Peggy Noonan wrote one of her masterpieces and it appeared at WSJ today. She is dealing with the hard left turn the Democrats are taking and calling for a response from Republicans. She is undeniably right on. But I want o focus on just a couple of lines she wrote in this great, great piece:
…Democrats are not only going left, they will do it badly. They will lurch, they will be spurred by anger and abstractions, they will be destructive. They really would kill the goose that laid the golden egg, because they feel no loyalty to it.
The natural job of conservatives is to conserve….
I have been thinking a lot about the nature of conservation lately. I recently attended a performance of Shakespeare that was deeply troubling – deeply. I do not wish to pick on the particular institution offering the performance, nor the performers, directors and crew involved so I will offer no more detail. What I will comment on is that the play was radically altered from what I read in high school. Of course, it was in a left leaning direction, but that is almost immaterial. The point was that those putting this presentation together thought themselves somehow better and smarter than the original author and had no problem appropriating it to their ends. This is actually pretty common with Shakespeare anymore which is why I do not want to pick on anybody specific. In the end it is a deeply selfish act. This is part of what Noonan is talking about when she says, “…they will do it badly.”
Which takes me back to the piece I posted yesterday about perpetuating unhappiness. In that piece I talked about the desire on the Left to make sure everyone has economic security – which most justify as an act of charity. Whenever I discuss this issue with left-leaning Christians I am immediately tossed all the scriptures that urge us to be charitable. But I wonder if it actually is charitable?
You see, that piece yesterday was also about earned success. Again, anecdotal, but most of the Left that I know that hold these positions have not earned their success – think Hollywood here. I will not bore you with the details, but I have worked a lot in “the Industry” and while they may put in long hours at times, the amount of work they put in for the compensation they receive simply does not compare to what a working stiff in a manufacturing operation or agriculture has to do for his dinner. The business model in the television and motion picture industry is pretty sweet. Big bets with enormous rewards – more gambling than earning. If you “make it” in that industry (there are of course countless failures) you will have more than plenty and a vague sense that you were more lucky than skilled – you will not have the sense that you earned it. There is a feeling of guilt that comes with that.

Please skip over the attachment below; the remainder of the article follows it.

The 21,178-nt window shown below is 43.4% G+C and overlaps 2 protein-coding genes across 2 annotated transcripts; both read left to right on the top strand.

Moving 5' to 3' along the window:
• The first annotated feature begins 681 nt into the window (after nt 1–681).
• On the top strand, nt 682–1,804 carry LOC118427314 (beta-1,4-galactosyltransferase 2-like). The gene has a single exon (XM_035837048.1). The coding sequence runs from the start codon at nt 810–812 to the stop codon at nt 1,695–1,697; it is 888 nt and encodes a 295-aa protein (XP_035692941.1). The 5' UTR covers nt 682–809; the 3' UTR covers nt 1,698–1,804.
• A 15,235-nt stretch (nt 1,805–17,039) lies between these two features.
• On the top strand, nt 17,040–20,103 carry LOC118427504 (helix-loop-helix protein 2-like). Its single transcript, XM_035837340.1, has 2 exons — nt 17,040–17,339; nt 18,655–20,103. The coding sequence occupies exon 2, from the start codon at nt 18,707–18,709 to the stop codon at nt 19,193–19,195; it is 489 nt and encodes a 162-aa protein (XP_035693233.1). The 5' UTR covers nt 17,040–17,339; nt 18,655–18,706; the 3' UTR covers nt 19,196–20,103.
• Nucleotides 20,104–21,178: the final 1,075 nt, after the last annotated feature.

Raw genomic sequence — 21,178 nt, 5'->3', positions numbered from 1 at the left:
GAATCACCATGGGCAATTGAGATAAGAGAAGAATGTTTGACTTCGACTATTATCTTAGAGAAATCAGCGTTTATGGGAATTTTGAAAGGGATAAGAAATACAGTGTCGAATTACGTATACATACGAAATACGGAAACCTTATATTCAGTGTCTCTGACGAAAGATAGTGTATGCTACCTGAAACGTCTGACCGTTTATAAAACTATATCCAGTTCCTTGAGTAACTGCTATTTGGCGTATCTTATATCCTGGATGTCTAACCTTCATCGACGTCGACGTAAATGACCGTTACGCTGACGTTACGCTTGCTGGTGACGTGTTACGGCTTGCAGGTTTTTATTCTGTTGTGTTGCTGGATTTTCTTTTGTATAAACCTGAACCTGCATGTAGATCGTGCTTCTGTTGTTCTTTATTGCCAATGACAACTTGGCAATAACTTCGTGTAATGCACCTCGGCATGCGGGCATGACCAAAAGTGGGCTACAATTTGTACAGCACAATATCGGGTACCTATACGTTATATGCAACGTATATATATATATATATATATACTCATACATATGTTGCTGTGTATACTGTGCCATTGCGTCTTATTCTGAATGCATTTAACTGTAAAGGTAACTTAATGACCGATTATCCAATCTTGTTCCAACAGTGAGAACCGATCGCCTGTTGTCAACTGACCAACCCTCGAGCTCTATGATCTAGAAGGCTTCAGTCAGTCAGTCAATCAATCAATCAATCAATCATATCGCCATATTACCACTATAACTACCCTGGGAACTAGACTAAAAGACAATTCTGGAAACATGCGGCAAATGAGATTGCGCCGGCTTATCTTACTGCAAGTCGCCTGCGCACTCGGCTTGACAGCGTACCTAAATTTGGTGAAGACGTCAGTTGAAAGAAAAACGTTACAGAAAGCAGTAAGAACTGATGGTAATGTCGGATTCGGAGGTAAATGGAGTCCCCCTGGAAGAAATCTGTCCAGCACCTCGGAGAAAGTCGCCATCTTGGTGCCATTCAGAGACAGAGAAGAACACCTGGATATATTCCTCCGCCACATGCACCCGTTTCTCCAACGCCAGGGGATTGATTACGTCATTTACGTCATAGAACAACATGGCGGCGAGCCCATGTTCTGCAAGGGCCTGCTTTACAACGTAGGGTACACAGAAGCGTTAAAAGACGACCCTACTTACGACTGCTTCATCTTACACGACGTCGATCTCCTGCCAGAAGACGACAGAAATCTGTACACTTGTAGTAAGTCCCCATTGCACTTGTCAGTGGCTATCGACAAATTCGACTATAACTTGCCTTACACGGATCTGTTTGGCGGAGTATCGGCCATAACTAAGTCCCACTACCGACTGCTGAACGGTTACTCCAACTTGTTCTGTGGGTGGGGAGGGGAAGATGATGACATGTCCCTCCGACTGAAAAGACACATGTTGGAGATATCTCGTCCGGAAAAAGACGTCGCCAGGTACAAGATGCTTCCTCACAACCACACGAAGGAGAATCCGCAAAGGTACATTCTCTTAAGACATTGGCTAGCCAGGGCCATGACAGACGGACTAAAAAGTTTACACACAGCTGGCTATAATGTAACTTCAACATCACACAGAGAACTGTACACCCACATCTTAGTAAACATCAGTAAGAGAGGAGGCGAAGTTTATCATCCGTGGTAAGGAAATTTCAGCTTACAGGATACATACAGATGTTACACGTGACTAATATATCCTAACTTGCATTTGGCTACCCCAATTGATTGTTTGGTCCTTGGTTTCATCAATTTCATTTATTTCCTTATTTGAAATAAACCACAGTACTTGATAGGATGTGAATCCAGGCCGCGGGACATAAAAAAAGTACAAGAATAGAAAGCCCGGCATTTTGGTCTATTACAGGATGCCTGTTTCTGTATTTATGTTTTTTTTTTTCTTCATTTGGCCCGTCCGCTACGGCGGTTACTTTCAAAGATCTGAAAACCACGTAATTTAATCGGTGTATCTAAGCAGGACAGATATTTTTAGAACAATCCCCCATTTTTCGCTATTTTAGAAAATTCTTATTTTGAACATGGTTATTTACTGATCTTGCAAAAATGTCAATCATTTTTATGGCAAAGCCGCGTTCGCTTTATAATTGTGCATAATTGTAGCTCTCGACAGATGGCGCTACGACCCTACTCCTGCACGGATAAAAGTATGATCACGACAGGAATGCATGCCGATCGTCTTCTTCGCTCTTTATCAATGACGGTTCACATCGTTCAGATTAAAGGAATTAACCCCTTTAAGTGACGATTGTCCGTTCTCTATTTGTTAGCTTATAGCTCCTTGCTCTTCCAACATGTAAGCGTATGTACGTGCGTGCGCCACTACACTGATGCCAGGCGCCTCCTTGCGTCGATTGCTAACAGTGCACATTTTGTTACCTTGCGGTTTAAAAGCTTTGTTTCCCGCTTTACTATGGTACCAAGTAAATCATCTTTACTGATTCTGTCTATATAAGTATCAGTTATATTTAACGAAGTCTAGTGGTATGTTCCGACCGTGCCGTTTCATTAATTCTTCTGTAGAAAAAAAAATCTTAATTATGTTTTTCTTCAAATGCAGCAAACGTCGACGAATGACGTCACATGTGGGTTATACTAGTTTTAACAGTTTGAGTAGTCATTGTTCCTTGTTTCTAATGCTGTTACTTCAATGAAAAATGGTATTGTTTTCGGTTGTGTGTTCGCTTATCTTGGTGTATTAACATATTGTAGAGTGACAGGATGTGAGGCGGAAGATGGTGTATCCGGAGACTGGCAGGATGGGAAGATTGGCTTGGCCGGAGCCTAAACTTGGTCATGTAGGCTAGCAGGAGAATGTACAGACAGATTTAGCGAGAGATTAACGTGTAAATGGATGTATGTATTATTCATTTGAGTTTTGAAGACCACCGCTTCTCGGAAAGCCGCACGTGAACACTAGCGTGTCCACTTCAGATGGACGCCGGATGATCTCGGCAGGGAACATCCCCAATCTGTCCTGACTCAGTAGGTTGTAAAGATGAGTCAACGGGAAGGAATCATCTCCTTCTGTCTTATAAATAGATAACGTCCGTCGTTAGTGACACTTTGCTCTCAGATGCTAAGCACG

And hence what they claim is a charitable urge. Is it really charitable, or is it an effort to assuage this ill-defined sense of guilt born of their unearned success? Is charity born of guilt really charitable? No, charity is about the other, assuaging guilt is about the self.
Which brings me back to the nature of conservation. We are conserving more than a governmental or economic system. We are conserving grand ideas and values. Noonan is dead-nuts on when she writes,
They need to be moderate, peaceable and tactful on social issues, but firm, too. This is where the left really is insane: As the earnest, dimwitted governor of Virginia thoughtfully pointed out, they do allow the full-term baby to be born, then make it comfortable as they debate whether it should be allowed to take its first breath or quietly expire on the table.
We are conserving grand ideas about life, about charity, about happiness, and about so much more. These ideas are not abandoned – they are eroded. Noonan put it this way, “… to win half or a quarter of it, and on victory will declare themselves to have been moderate all along. The next day they will continue to push for everything.” We have permitted this erosion by buying into the “moderate all along” trope.
They are now exposing themselves for what they truly are. The absurdity of the GND, the utter ugliness of the near-birth abortion laws, give us an opportunity to stand firmly but gently. But we will only have the will to do so if we hold the those bottom line, grand ideas. If we act selfishly too – all is lost.